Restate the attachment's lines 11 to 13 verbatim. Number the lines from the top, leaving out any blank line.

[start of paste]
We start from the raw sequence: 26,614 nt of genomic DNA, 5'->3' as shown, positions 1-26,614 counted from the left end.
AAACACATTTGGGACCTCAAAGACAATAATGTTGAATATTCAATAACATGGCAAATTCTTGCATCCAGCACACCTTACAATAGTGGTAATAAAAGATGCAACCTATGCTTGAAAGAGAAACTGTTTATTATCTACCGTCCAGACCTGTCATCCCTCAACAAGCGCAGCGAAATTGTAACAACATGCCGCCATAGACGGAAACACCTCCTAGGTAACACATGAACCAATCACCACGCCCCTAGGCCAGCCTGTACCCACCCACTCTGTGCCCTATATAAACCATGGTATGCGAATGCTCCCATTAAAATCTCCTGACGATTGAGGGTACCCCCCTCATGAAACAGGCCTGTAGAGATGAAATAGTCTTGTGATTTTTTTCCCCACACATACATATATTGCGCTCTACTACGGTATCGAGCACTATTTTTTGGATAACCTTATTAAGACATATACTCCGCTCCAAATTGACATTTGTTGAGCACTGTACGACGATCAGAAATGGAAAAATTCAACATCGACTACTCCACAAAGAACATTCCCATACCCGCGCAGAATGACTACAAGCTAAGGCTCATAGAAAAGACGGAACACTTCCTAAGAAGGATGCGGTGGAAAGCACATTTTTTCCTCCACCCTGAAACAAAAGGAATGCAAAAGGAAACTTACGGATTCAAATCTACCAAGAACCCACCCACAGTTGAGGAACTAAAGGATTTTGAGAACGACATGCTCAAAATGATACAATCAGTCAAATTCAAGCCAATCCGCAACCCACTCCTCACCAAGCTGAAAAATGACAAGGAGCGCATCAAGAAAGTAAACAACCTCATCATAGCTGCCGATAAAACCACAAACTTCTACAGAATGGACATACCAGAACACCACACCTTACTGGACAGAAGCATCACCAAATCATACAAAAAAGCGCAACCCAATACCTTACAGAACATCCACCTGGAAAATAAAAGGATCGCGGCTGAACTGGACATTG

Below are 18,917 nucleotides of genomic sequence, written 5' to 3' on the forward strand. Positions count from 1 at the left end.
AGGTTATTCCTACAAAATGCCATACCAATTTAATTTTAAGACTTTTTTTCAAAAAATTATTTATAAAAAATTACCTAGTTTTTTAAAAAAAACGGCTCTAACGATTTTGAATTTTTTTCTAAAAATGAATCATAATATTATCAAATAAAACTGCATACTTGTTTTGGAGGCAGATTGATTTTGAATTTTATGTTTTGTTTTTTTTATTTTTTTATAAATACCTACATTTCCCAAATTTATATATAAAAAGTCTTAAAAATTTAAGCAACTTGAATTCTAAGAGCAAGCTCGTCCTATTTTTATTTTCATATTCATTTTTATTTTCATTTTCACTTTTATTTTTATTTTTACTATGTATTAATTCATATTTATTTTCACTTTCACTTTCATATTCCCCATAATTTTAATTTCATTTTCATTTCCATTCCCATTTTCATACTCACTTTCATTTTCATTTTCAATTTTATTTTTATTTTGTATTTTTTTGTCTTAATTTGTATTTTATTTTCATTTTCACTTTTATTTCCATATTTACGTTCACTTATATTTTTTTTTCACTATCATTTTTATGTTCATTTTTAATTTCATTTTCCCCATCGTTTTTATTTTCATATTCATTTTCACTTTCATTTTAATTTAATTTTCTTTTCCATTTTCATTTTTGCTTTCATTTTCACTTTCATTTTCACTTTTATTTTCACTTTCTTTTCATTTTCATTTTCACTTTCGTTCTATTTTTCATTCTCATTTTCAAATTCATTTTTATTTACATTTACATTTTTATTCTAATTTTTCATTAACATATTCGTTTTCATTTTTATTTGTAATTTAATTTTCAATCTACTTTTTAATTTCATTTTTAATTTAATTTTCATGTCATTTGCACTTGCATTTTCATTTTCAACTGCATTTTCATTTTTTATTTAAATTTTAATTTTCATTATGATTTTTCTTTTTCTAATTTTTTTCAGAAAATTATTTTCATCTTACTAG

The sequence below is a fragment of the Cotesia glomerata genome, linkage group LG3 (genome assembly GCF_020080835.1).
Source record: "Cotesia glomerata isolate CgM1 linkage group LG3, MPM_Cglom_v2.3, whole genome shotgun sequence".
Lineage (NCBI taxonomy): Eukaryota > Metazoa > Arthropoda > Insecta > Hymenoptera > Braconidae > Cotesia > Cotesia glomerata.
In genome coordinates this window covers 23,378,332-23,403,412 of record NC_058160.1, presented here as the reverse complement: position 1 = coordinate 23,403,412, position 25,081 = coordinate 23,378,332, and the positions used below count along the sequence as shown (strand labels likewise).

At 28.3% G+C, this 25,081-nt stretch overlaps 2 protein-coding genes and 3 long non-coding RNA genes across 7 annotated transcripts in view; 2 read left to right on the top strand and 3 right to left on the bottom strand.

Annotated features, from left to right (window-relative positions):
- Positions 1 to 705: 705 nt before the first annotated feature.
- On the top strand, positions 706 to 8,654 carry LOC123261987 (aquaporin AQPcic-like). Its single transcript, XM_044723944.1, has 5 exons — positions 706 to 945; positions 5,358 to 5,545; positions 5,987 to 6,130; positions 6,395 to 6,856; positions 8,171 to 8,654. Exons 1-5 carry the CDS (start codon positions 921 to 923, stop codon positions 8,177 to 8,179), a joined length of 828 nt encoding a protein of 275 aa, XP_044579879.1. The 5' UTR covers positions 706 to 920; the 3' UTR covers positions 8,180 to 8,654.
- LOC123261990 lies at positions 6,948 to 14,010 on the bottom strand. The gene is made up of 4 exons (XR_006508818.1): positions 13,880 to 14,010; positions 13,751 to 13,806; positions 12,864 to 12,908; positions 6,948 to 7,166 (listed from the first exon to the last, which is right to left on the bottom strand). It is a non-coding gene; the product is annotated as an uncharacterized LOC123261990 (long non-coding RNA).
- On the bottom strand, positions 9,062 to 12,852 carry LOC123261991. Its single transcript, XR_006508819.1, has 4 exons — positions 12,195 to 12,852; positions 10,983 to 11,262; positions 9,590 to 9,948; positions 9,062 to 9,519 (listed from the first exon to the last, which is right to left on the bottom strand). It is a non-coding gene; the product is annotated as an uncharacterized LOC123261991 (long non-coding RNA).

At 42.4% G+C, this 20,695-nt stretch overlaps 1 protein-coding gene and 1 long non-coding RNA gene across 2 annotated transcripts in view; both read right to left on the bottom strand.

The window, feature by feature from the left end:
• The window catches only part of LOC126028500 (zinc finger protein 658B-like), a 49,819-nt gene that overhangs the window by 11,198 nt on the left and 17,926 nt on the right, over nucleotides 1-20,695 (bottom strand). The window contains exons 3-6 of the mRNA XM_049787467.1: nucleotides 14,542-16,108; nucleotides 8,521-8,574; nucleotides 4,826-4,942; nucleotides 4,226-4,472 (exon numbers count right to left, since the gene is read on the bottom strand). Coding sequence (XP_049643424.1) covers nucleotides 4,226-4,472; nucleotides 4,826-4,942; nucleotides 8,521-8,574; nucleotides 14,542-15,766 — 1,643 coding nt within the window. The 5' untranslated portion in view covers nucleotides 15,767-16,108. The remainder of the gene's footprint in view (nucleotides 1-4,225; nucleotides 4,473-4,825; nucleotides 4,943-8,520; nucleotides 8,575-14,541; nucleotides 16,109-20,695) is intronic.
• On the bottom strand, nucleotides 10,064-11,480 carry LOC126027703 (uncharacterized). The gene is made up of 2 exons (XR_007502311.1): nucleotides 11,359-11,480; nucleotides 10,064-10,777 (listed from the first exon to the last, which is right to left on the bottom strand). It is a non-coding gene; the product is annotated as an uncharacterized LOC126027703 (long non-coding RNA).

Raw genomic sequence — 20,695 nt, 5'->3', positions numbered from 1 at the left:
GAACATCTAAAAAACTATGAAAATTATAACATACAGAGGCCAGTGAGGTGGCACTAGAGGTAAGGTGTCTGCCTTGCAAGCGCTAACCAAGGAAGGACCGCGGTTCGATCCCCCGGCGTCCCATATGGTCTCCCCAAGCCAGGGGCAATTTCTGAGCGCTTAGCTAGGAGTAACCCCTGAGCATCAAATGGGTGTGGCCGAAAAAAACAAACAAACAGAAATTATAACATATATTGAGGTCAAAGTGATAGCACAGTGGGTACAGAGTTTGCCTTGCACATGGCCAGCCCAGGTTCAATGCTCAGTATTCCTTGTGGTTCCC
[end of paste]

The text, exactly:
- Positions 1 to 705: 705 nt before the first annotated feature.
- On the top strand, positions 706 to 8,654 carry LOC123261987 (aquaporin AQPcic-like). Its single transcript, XM_044723944.1, has 5 exons — positions 706 to 945; positions 5,358 to 5,545; positions 5,987 to 6,130; positions 6,395 to 6,856; positions 8,171 to 8,654. Exons 1-5 carry the CDS (start codon positions 921 to 923, stop codon positions 8,177 to 8,179), a joined length of 828 nt encoding a protein of 275 aa, XP_044579879.1. The 5' UTR covers positions 706 to 920; the 3' UTR covers positions 8,180 to 8,654.
- LOC123261990 lies at positions 6,948 to 14,010 on the bottom strand. The gene is made up of 4 exons (XR_006508818.1): positions 13,880 to 14,010; positions 13,751 to 13,806; positions 12,864 to 12,908; positions 6,948 to 7,166 (listed from the first exon to the last, which is right to left on the bottom strand). It is a non-coding gene; the product is annotated as an uncharacterized LOC123261990 (long non-coding RNA).